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THE RIGHT-WING opposition leads Sunday’s Swedish general election tally by eight-tenths of a percent and one seat ahead of the center-left of Prime Minister Magdalena Andersson, with 95 percent of the electoral districts counted.
The right-wing won 49.7% and 175 seats against 48.8% and 174 mandates for the center-left, according to the latest update from the Electoral Authority on Monday, with 334 districts still to be counted.
The Social Democratic Party, which has dominated Swedish politics in the last century, would repeat as the most voted party with 30.5%, two points more than in 2018; it is followed by the right-wing Sweden Democrats (SD), with 20.7%, three points more.
The Moderate Party (conservative), of opposition leader Ulf Kristersson, would drop to third place with 19.1%.
The Electoral Authority had already warned yesterday of possible delays in the recount due to the long queues registered in some polling stations because of a legal change made in 2019 on the placement of ballots inside the premises.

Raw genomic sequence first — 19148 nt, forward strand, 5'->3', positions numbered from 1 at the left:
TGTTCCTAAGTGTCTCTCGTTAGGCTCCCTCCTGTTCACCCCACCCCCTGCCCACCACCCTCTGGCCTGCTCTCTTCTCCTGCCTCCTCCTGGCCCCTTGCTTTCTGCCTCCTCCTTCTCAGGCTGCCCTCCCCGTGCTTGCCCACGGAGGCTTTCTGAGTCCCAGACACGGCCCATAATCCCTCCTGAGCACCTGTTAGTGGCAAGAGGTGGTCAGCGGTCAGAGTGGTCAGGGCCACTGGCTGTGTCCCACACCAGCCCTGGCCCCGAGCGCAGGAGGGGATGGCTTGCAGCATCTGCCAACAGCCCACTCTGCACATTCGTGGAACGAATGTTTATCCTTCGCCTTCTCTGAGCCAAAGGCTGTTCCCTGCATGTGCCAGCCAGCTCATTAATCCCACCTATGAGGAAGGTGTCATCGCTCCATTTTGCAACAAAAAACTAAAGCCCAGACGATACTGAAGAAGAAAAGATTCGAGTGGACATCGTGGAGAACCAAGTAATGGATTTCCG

The first preliminary result will not be ready until this Wednesday or Thursday, when the votes from abroad and the early votes sent by mail within the deadline, but which did not reach the constituencies on Sunday, will also be counted.
The gap between the two blocs is about 47,000 votes, according to calculations by public television SVT.
The Electoral Authority has sent 160,517 ballots to Swedes living outside the country this year, although only about 40% tend to vote and, traditionally, the traditional right-wing parties tend to receive more support.
The overseas vote has not historically had much influence on the final election result either, with the exception of 1979 when it swung the victory to the right, after only 8,500 votes separated the two blocs in the election night tally.
Both the Social Democrat Andersson and the conservative Kristersson were cautious early this morning in their statements pending a definitive result, although the latter showed his willingness to “lead” the change.
The 2018 legislative elections were already a drama, with only one seat in favor of the government bloc, a week of waiting to have a definitive result and 134 days of negotiations to form a government (record in Sweden), after a pact with two forces of the center-right bloc.
Conservatives, Christian Democrats and Liberals have long accepted to negotiate with the SD, even if it is not part of a government, a position that may be compromised by the rise of that party and its status as the most voted force within the bloc.